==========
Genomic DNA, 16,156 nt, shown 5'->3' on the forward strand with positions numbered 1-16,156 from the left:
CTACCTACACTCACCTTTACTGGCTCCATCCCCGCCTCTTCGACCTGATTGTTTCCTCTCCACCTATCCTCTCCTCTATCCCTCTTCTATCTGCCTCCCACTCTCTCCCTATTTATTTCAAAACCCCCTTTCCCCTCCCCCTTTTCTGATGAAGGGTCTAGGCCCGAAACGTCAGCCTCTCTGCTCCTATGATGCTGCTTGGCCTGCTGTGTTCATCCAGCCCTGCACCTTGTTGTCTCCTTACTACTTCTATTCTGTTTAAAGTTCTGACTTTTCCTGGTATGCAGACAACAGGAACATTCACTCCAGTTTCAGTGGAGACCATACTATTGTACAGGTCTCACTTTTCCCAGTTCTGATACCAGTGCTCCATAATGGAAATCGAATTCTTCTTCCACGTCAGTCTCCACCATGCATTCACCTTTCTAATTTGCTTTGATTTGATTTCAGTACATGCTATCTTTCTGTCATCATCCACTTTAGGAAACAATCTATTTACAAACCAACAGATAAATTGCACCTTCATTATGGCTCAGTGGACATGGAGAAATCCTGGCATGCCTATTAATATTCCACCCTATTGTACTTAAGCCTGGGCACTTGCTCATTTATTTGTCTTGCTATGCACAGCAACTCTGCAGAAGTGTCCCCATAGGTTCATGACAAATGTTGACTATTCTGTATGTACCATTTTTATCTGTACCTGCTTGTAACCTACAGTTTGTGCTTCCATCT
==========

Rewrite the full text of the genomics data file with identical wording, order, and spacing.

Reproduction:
Genomic DNA, 16,156 nt, shown 5'->3' on the forward strand with positions numbered 1-16,156 from the left:
CTACCTACACTCACCTTTACTGGCTCCATCCCCGCCTCTTCGACCTGATTGTTTCCTCTCCACCTATCCTCTCCTCTATCCCTCTTCTATCTGCCTCCCACTCTCTCCCTATTTATTTCAAAACCCCCTTTCCCCTCCCCCTTTTCTGATGAAGGGTCTAGGCCCGAAACGTCAGCCTCTCTGCTCCTATGATGCTGCTTGGCCTGCTGTGTTCATCCAGCCCTGCACCTTGTTGTCTCCTTACTACTTCTATTCTGTTTAAAGTTCTGACTTTTCCTGGTATGCAGACAACAGGAACATTCACTCCAGTTTCAGTGGAGACCATACTATTGTACAGGTCTCACTTTTCCCAGTTCTGATACCAGTGCTCCATAATGGAAATCGAATTCTTCTTCCACGTCAGTCTCCACCATGCATTCACCTTTCTAATTTGCTTTGATTTGATTTCAGTACATGCTATCTTTCTGTCATCATCCACTTTAGGAAACAATCTATTTACAAACCAACAGATAAATTGCACCTTCATTATGGCTCAGTGGACATGGAGAAATCCTGGCATGCCTATTAATATTCCACCCTATTGTACTTAAGCCTGGGCACTTGCTCATTTATTTGTCTTGCTATGCACAGCAACTCTGCAGAAGTGTCCCCATAGGTTCATGACAAATGTTGACTATTCTGTATGTACCATTTTTATCTGTACCTGCTTGTAACCTACAGTTTGTGCTTCCATCT